A few months ago I saw an early version of ITV News’ new website, and was pretty impressed. Now it’s finally live – and I’m still impressed.
Why? Because this doesn’t just fiddle around the edges like so many news website relaunches have done since 2007. This reinvents the whole thing – and the result is more like a social network or a blog than a newspaper front page.
The design is slightly watered down from what was being tested a few months ago (which was more like a liveblog) – but the principle remains. Users can scroll down content – including lots of embedded video – which is ordered most-recent-top. There’s also a prominent story-level navigation on the left-hand side (rather than the subject-level approach normally adopted by publishers, which is less prominently displayed across the top) and 4 ‘headline’ reports across the top half of the screen (normally used for branding or the ‘banner blind spot’).
These priorities are also reflected in the video introducing the new site.
The site even holds back new updates with a Twitter-like ’2 new updates’ block that you need to click on before those are displayed. Cute.
The most striking quality of the page is its sheer stickiness. Learning from the experiences of so many liveblogs, which themselves have quickly become key features of most news website homepages, this tries to hold the user’s attention with an almost endless supply of news in brief (I had a sudden flashback to flicking through Ceefax) and video – as well as the promise of continual updates.
Put another way, the ITV News site turns the concept of ‘every page is a homepage’ on its head, so that the homepage becomes ‘every page’. There’s a confidence that the user is coming here because they want to know what ‘the news’ is, rather than because they are looking for something specific. And the page provides that in spades.
I’m very curious to see what metrics the site produces – low pageviews but very high time spent on site/per page would be my hunch.
“you’re absolutely right about the metrics, insofar as user testing showed hugely long page view times, it’s addictive”
Josh Halliday’s piece on the relaunch adds:
“[The site] can display tweets and one-line updates from all correspondents and commentators. Key ITV News journalists, including business editor Laura Kuenssberg and Africa correspondent Rohit Kachroo, have individual author pages for blogposts and other material. Each of the ITV News sections, such as business, politics and regional news, are designed around a rolling news stream.”
UPDATE: Made By Many have now blogged about the project, with lots of useful insight into the testing process:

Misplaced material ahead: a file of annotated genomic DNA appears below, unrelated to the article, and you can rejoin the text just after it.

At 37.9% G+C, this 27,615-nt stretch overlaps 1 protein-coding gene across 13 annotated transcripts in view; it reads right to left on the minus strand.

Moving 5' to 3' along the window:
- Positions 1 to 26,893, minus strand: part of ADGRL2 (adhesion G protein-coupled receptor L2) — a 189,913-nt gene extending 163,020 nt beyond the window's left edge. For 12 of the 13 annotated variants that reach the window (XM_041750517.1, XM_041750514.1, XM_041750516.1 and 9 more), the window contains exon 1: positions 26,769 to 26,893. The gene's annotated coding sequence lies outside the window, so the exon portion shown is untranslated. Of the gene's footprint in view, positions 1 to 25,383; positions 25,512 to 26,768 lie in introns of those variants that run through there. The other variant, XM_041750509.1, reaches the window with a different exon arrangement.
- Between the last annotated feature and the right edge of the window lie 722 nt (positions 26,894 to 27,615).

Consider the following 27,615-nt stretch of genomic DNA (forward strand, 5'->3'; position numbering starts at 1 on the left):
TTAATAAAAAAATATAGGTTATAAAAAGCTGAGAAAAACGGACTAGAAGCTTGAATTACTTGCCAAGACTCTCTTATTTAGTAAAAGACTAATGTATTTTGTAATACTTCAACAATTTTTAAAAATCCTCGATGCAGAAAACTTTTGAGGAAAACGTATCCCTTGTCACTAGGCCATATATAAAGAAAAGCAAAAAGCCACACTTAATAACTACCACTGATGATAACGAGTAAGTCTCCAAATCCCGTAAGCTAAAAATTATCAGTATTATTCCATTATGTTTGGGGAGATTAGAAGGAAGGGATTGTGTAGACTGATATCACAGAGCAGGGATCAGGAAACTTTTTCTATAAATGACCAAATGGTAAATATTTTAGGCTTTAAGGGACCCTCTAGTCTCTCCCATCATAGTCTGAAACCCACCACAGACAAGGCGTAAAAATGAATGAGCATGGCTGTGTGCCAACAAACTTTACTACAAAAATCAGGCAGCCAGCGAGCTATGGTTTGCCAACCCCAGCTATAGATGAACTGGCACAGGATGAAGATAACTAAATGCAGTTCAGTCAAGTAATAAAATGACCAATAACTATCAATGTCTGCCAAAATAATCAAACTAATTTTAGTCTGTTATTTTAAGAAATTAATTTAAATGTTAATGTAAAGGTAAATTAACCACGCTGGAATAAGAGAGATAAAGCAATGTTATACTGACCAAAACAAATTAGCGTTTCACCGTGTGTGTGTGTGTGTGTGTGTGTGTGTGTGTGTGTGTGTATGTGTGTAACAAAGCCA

“[T]he stream would have some particular characteristics: we’d push lots of big photographs through and tell stories with words and pictures, learning a lesson from Picture Post and Life; we’d have editors curate the stream using multiple sources and content types, aggregating the best of the web and not just ITV/ITN-generated material; and we would also filter the stream to make it possible to follow individual stories. This last was the big idea and – certainly in this context – an original one.
“…We also had a strong conviction that opening up the news gathering process – rather than adding new work – would give us the content we needed for the stream.
“…We learnt that curating the stream was a job for at least three editors/producers; that it had the potential to be a great editorial product so long as the editor had a feel for storytelling, which meant knowing what to leave out as well as what to put in; that a fast and simple admin tool with very rapid throughput would be a vital component of the product (our prototype editor was woefully inadequate). We also found out that we would be able use the by-products of the journalistic process to give us sufficient content.
“There will be further releases of the product as we watch how it grows and is received. Lean product development requires focus on value and discarding anything that isn’t absolutely necessary for launch.”
“The embedded tweet comes from someone working for another news network, and links to another news site – but moves the story on. Why take the time and production effort and expense to do a write-through of something somebody else has reported, when you can just embed a tweet with a link through to the main source? Audience informed. Job done.”